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Obama to close historic Kenya visit with national address

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President Barack Obama, third from left, stands before the playing of the National Anthem during a state dinner at State House on Saturday in Nairobi, Kenya.

NAIROBI, Kenya » President Barack Obama is closing an historic visit to the land that considers him a local son with an address to the people of Kenya.

Obama also planned to speak with Kenyan youth and meet with civic leaders before he arrives late Sunday in Ethiopia, the second and final stop on his latest trip to the continent. The president’s late father was born and is buried in Kenya, and its people have waited for years for the chance to welcome Obama back as president.

He made history by becoming the first sitting American president to visit Kenya when he arrived late Friday.

Obama’s address to an audience of thousands packed into an indoor arena is expected to focus more on his vision for Kenya’s future and the broad themes of U.S.-Kenya relations than on his personal reflections about his first trip to his ancestral home since a visit in 2006 when he was a U.S. senator.

Kenya has one of the fastest-growing economies on the continent and is the commercial hub of East Africa, but is also struggling to overcome challenges to its prosperity that are posed by widespread corruption and the threat of al-Shabab militants based in neighboring Somalia.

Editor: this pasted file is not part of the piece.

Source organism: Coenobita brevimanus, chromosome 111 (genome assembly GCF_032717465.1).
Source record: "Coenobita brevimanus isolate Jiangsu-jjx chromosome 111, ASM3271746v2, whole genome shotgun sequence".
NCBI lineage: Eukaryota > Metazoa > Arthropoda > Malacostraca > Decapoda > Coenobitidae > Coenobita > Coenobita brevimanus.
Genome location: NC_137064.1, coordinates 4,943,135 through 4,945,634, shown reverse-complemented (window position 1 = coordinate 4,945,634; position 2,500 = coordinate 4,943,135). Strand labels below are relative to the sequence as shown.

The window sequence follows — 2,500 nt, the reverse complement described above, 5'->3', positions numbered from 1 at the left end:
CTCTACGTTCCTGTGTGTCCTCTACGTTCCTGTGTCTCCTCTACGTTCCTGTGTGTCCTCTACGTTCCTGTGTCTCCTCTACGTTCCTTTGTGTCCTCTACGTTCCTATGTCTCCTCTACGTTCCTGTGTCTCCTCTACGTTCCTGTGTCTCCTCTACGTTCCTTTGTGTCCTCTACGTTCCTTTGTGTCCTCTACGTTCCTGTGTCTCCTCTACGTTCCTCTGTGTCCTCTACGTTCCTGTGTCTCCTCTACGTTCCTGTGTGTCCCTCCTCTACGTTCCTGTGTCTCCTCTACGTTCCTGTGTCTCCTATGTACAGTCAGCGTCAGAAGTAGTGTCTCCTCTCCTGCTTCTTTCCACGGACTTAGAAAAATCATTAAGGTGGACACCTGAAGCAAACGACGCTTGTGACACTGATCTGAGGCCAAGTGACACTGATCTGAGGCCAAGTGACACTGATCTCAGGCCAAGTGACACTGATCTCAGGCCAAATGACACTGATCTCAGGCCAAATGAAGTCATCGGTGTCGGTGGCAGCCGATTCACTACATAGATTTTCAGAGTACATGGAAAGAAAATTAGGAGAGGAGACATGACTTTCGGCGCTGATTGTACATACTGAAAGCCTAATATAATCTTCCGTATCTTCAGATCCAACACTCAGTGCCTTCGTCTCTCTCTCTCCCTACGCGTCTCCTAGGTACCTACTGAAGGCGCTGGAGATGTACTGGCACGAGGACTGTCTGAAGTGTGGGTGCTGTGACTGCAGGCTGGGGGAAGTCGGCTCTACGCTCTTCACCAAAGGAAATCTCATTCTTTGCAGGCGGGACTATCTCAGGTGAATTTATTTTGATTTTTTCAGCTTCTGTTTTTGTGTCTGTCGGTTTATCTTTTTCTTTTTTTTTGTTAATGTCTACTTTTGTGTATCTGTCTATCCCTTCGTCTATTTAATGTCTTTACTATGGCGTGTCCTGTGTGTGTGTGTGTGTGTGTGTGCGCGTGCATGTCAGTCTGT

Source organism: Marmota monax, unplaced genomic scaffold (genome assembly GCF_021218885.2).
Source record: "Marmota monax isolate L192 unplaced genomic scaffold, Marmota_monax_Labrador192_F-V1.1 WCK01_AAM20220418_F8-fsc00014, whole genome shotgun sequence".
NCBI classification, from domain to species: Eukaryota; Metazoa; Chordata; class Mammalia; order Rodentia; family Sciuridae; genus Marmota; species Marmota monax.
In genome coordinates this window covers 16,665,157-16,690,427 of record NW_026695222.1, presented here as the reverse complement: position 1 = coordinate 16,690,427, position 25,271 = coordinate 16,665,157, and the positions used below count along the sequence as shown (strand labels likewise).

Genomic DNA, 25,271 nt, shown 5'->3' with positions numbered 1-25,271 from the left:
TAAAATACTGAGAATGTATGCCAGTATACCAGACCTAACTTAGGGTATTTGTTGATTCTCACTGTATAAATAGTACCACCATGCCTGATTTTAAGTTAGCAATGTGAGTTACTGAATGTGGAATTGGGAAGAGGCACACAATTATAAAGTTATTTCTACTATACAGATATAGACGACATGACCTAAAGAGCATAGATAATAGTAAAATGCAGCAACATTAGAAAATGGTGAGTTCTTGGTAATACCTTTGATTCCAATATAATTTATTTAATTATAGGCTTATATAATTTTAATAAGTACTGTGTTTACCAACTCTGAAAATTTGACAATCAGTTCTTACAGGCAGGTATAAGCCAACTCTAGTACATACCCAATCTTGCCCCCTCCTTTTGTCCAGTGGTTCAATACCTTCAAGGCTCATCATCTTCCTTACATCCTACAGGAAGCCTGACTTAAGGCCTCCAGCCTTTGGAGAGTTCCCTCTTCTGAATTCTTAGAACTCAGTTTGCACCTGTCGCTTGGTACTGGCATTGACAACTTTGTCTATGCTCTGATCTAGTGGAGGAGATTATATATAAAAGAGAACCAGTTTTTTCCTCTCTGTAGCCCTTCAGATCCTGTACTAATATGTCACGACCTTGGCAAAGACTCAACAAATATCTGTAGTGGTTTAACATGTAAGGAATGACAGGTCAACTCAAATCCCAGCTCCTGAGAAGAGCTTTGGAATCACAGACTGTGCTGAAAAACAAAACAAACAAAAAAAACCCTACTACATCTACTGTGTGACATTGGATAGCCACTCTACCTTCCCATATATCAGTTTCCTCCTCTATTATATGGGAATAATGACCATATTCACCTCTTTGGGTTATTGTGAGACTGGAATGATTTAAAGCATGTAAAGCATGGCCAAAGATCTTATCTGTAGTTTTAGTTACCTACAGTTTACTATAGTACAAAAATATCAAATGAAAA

Obama will also highlight efforts to support African youth by dropping by a regional center for his Young African Leaders Initiative, a program to help cultivate the next generation of African leaders. Kenyan President Uhuru Kenyatta said Saturday at a news conference with Obama that Obama will remembered in Africa for focusing on the continent’s young people.

Nearly 1 in 3 Africans are ages 10-24, and about 60 percent of Africa’s total population is younger than 35, according to the U.S. government.

In Ethiopia, another Horn of Africa nation that will be getting its first visit by a sitting U.S. president, Obama planned meetings with the president and prime minister.

Obama will also speak to the continent from the headquarters of the African Union, which plays a role in peace and security on the continent.

It will be the first time an American president addresses the AU.

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